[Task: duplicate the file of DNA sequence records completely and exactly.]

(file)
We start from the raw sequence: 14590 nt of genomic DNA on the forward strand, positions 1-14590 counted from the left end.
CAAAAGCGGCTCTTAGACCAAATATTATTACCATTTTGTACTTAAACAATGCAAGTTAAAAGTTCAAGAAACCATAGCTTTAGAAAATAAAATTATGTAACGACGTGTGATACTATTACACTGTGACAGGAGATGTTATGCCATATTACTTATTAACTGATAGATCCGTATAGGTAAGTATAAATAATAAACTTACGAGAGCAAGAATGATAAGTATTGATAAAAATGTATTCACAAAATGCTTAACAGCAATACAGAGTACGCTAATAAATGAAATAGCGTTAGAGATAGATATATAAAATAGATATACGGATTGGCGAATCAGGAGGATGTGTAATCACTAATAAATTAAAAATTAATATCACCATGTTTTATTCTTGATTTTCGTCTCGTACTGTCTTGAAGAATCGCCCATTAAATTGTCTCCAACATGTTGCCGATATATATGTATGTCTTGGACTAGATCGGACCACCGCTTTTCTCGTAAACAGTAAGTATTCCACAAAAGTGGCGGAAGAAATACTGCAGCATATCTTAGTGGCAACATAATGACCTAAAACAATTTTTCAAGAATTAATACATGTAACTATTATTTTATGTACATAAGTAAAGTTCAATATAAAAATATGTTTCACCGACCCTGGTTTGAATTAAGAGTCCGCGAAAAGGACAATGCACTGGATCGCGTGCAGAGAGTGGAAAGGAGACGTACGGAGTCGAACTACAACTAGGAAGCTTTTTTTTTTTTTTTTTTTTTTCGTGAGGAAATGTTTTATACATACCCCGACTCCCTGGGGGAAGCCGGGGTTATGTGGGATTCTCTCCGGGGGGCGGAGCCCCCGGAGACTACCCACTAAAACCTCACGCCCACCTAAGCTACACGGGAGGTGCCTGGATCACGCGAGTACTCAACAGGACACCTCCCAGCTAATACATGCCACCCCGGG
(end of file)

We start from the raw sequence: 14590 nt of genomic DNA on the forward strand, positions 1-14590 counted from the left end.
CAAAAGCGGCTCTTAGACCAAATATTATTACCATTTTGTACTTAAACAATGCAAGTTAAAAGTTCAAGAAACCATAGCTTTAGAAAATAAAATTATGTAACGACGTGTGATACTATTACACTGTGACAGGAGATGTTATGCCATATTACTTATTAACTGATAGATCCGTATAGGTAAGTATAAATAATAAACTTACGAGAGCAAGAATGATAAGTATTGATAAAAATGTATTCACAAAATGCTTAACAGCAATACAGAGTACGCTAATAAATGAAATAGCGTTAGAGATAGATATATAAAATAGATATACGGATTGGCGAATCAGGAGGATGTGTAATCACTAATAAATTAAAAATTAATATCACCATGTTTTATTCTTGATTTTCGTCTCGTACTGTCTTGAAGAATCGCCCATTAAATTGTCTCCAACATGTTGCCGATATATATGTATGTCTTGGACTAGATCGGACCACCGCTTTTCTCGTAAACAGTAAGTATTCCACAAAAGTGGCGGAAGAAATACTGCAGCATATCTTAGTGGCAACATAATGACCTAAAACAATTTTTCAAGAATTAATACATGTAACTATTATTTTATGTACATAAGTAAAGTTCAATATAAAAATATGTTTCACCGACCCTGGTTTGAATTAAGAGTCCGCGAAAAGGACAATGCACTGGATCGCGTGCAGAGAGTGGAAAGGAGACGTACGGAGTCGAACTACAACTAGGAAGCTTTTTTTTTTTTTTTTTTTTTTCGTGAGGAAATGTTTTATACATACCCCGACTCCCTGGGGGAAGCCGGGGTTATGTGGGATTCTCTCCGGGGGGCGGAGCCCCCGGAGACTACCCACTAAAACCTCACGCCCACCTAAGCTACACGGGAGGTGCCTGGATCACGCGAGTACTCAACAGGACACCTCCCAGCTAATACATGCCACCCCGGG